Lead researcher Dr. Theresa Nicklas of the U.S. Department of Agriculture/ARS Children's Nutrition Research Center at Baylor College of Medicine said the study found no association between 100 percent fruit juice consumption and weight status in the nearly 4,000 adolescents examined.
The study, published in the March/April issue of the American Journal of Health Promotion, also found those who drank more than than 6 ounces of 100 percent juice a day also consumed more whole fruit and fewer added fats and sugars. Milk consumption was not affected by juice intake, the study said.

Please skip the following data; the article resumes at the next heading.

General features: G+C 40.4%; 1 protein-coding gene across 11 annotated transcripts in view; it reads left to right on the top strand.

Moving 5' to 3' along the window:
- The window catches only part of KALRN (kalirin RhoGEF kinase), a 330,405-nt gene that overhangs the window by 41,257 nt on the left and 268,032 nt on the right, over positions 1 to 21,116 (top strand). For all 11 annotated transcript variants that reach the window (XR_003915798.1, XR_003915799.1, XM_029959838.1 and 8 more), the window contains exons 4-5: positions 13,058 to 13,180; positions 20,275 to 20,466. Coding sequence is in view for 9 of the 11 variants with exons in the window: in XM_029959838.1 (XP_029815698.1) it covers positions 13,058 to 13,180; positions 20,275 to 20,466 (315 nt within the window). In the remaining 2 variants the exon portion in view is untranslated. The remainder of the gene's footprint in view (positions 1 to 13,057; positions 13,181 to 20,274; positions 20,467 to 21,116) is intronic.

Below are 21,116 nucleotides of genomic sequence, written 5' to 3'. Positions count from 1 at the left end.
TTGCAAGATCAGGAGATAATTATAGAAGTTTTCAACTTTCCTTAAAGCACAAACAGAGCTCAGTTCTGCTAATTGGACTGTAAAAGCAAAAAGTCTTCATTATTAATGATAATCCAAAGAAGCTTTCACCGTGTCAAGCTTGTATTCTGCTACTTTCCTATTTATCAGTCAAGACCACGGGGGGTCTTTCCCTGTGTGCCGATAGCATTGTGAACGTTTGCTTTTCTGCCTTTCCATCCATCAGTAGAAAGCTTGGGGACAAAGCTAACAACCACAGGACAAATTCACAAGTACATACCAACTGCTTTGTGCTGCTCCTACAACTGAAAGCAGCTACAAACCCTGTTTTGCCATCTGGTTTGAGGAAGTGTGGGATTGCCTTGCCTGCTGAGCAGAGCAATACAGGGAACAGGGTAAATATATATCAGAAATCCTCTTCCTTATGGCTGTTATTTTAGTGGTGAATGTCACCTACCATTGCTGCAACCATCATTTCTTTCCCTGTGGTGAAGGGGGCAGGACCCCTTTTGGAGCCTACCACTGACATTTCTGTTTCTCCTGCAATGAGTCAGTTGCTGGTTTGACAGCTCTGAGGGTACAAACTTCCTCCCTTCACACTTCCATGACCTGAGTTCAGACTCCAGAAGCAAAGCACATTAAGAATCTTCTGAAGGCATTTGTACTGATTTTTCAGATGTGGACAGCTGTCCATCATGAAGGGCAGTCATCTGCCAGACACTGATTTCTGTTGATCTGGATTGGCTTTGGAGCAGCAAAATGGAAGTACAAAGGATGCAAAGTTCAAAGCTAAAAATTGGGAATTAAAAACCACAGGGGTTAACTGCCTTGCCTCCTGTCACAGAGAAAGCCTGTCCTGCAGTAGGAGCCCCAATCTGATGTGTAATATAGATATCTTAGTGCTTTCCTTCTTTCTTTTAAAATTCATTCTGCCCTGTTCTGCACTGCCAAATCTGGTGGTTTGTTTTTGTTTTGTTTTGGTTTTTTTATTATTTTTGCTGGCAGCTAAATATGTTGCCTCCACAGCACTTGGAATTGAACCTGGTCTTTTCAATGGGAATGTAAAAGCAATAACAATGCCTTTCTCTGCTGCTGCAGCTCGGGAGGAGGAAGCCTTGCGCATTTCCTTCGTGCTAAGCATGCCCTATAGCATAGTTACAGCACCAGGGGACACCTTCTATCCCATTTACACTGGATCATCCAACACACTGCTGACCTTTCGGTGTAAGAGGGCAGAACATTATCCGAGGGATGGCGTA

Data for the analysis came from the National Health and Nutrition Examination Survey, 1999-2002.
"One hundred percent juice is a smart choice," Nicklas said in a statement. "Encouraging consumption of nutrient-rich foods and beverages such as 100 percent juice is particularly critical during adolescence -- a unique period of higher nutrient demands."
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